Collections of airborne sand are obtained at the 15 NPP sites and the Geomet site. The collections are taken using BSNE collectors. The collectors are turned into the wind with wind vanes. The amount of material collected corresponds to the horizontal flux at the height of the collector and the opening area of the collector and the duration of the sampling time. The five heights of the BSNE collectors above the soil surface are 5, 10, 20, 50, and 100 centimeters for every location where samples are taken. The hypothesis of the experiment is that the vertical flux of the particles smaller than 10 micrometers is a constant ratio of the horizontal sand flux. The objectives of the experiment are to find patterns of sand flux rates as affected by soil and vegetation.
Dataset consists of the annual aboveground net primary production (ANPP) across 3
habitats grouped by plant form and total ANPP. The habitats are grassland, mesquite
shrubland, and the ecotone between the 2. The plant forms are winter annual forb,
annual forb, bi-annual forb, perennial forb, annual grass, perennial grass, shrub, and
OBJECTIVE: The purpose of the study is to investigate how pulses of precipitation
translate into pulses of plant aboveground net primary productivity (NPP) and how the
small mammal community responds to such changes also in relation to shrub gradient
across the landscape. Particularly we are interested in how the energy flows through
the ecosystem in response to pulses of rain, how the small mammal community partition
resources (in terms of C3 (forbs and shrubs) and C4 (grasses) plants) and how the
genetic structure of some species (e.g., Dipodomys spp.) is affected by their
1) Small mammal abundance should respond positively to precipitation and NPP.
2) On a temporal scale, the small mammal energy use should show parallel fluxes along
the shrub gradient.
3) The small mammal community should consume C3 and C4 plants according to their
availability (or NPP).
4) At low population density, dispersal should be limited and the genetic variance will
be distributed among populations rather than within (i.e., Fst will trend towards
higher values). After pulses of rain and NPP, population densities will be greater,
dispersal prevalent, and the genetic variance of populations will be distributed within
populations (i.e., Fst will approach zero) as dispersal homogenizes populations.
Total aboveground annual net primary productivty is calculated for winter annual forb,
annual forb, bi-annual forb, perennial forb, annual grass, perennial grass, shrub,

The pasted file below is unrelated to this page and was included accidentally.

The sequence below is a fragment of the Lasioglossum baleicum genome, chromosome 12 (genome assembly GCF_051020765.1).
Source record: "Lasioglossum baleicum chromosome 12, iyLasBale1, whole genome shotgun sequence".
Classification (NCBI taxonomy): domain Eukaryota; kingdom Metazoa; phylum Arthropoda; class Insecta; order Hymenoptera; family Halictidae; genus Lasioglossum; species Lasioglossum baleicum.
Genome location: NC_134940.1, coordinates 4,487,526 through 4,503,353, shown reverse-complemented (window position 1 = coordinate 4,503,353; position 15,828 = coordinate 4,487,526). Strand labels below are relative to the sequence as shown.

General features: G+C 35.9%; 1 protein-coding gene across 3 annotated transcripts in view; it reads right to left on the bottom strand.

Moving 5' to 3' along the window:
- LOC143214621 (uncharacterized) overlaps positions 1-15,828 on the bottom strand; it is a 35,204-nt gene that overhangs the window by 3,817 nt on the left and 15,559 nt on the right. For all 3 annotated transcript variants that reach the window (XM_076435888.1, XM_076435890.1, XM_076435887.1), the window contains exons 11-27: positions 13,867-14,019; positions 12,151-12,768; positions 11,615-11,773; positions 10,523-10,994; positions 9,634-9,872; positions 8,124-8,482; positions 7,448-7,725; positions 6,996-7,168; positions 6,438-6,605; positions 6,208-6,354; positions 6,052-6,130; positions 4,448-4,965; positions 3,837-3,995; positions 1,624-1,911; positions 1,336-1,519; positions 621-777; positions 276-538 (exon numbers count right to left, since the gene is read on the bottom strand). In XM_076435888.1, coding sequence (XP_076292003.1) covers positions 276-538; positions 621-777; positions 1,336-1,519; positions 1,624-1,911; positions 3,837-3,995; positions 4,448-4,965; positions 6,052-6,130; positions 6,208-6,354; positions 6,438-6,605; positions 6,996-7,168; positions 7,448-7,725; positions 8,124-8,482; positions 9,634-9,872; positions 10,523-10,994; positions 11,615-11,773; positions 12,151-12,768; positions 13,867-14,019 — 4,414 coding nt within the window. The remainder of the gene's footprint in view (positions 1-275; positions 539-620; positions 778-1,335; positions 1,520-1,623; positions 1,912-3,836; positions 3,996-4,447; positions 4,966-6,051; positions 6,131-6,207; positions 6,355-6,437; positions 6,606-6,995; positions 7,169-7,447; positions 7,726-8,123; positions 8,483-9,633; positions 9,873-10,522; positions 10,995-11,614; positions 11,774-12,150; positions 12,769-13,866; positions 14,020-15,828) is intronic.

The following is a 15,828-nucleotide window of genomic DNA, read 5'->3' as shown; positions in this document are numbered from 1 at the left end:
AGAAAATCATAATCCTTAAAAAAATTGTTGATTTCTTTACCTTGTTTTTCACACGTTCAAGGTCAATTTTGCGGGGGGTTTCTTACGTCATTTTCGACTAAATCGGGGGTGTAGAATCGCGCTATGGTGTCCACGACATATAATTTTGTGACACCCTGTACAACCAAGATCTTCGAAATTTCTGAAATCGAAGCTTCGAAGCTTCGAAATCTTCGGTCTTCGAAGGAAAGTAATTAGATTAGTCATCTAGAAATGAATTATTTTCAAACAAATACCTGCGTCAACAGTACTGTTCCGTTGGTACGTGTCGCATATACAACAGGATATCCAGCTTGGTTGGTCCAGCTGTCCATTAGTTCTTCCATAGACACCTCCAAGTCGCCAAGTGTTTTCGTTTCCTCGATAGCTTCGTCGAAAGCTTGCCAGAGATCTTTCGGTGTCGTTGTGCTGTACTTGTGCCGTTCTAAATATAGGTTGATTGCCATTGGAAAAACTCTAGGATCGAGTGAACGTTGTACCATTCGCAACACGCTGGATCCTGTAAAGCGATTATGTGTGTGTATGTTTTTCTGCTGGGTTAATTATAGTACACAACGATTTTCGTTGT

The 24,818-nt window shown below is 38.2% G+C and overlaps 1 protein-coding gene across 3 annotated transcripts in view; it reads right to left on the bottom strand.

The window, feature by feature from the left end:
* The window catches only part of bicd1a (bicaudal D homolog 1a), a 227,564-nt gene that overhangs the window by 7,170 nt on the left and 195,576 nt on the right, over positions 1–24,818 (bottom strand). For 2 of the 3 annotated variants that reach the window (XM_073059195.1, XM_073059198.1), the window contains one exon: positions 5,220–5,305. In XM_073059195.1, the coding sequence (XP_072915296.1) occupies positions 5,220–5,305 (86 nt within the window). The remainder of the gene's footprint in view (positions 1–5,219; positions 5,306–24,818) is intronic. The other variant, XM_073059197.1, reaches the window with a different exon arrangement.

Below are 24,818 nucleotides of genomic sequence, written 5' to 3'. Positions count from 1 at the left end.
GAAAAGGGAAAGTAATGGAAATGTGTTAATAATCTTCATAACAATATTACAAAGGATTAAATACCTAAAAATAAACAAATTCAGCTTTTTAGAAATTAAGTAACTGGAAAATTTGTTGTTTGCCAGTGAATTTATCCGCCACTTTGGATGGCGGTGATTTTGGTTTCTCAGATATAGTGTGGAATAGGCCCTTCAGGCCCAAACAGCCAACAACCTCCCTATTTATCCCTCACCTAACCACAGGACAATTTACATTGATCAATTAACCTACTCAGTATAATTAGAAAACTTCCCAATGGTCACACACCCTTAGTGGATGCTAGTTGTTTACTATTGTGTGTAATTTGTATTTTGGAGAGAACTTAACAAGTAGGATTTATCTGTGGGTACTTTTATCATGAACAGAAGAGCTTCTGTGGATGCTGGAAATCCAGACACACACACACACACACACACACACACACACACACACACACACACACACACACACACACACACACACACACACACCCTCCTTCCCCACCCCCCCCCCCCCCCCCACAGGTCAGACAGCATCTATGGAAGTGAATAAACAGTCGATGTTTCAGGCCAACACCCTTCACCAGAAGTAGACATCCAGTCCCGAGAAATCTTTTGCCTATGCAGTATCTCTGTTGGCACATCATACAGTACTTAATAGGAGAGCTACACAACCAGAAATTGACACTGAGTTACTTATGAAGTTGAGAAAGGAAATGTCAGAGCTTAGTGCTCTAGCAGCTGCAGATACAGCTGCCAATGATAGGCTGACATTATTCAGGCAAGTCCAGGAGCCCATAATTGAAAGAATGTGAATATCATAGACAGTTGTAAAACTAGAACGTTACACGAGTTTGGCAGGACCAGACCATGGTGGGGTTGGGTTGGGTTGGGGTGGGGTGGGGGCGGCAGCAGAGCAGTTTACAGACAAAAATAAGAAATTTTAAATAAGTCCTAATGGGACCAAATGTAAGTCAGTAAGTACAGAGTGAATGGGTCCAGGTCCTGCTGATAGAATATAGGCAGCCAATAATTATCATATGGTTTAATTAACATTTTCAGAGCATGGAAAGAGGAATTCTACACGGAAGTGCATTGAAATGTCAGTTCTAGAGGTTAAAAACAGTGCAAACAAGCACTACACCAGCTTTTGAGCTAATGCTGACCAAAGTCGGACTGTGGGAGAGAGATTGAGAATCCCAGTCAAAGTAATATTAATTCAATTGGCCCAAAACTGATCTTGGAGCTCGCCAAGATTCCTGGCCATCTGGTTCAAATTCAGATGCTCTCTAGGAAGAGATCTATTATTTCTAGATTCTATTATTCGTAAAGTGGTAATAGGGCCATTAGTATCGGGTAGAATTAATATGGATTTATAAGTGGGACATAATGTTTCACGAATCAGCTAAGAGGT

sub-shrub, and the total of these.
This is the reference harvest biomass data of plants near, but outside the grid of permanent NPP quadrats that was harvested for each of 15 sites. Height and cover are recorded in the field. Live biomass is weighed in the lab and all measurements are recorded as reference harvest data. The NPP sites are grids of permanent 1 square meter quadrats established in 15 sites: three sites in each of 5 community zones (grama grassland, creosotebush scrub, tarbush flats, mesquite dunes and playa). Grids consist of 49 quadrats arranged in a square 7 x 7 pattern, with quadrats 10 m apart (P-COLL has 48 quadrats in a 3 x 16 pattern).
Standing biomass is sampled three times a year: in winter (February - March), before shrubs begin spring growth; in spring (May), when shrubs and spring annuals have reached peak biomass; in fall (late summer; October), when summer annuals have reached peak biomass but before killing frosts. At each sample date, each site is visited (order of sampling may vary, according to phenological stage of sites) and the dimensions of each plant on each quadrat are measured and recorded. Recorded for each observation are: date, zone, plot, quadrat #, species (4 letter acronym), observation # (one for each measurement of that species in that quadrat), cover (percentage of quadrat covered by canopy of that individual or species), height (vertical extent of that individual or species), count (if multiple individuals with the same dimensions are present), and phenological stage (Flowering/fruiting or Vegetative). Attention: These data are not appropriate for estimates of percentage cover. NPP-associated percent cover measurements were developed for and are used solely to provide the best estimate of biomass production. Becuase the methodology results in measurements of overlapping subcanopy systems and canopies of adjacent individuals, NPP percent cover measurements are not an appropriate measure of actual aerial plant cover. Doing so will result in inflated numbers for the "actual" vegetative cover.
These data sets contain calculated aboveground biomass values, by species, for each quadrat in each site for a given season. They are constructed (as outlined below) from the field data which are measurements of the physical dimensions (horizontal cover, vertical height) of plants or plant parts in the quadrats.
Objective is to monitor patterns (both temporal and spatial) of aboveground biomass across a range of ecosystem types; to allow the estimation of net primary production and its variability in those ecosystems; and to provide a quantitative description of plant community structure over time in those ecosystems.
Please refer to these publications to evaluate the appropriateness of these data for your intended use prior to contacting Debra Peters, Responsible Investigator, with a data request.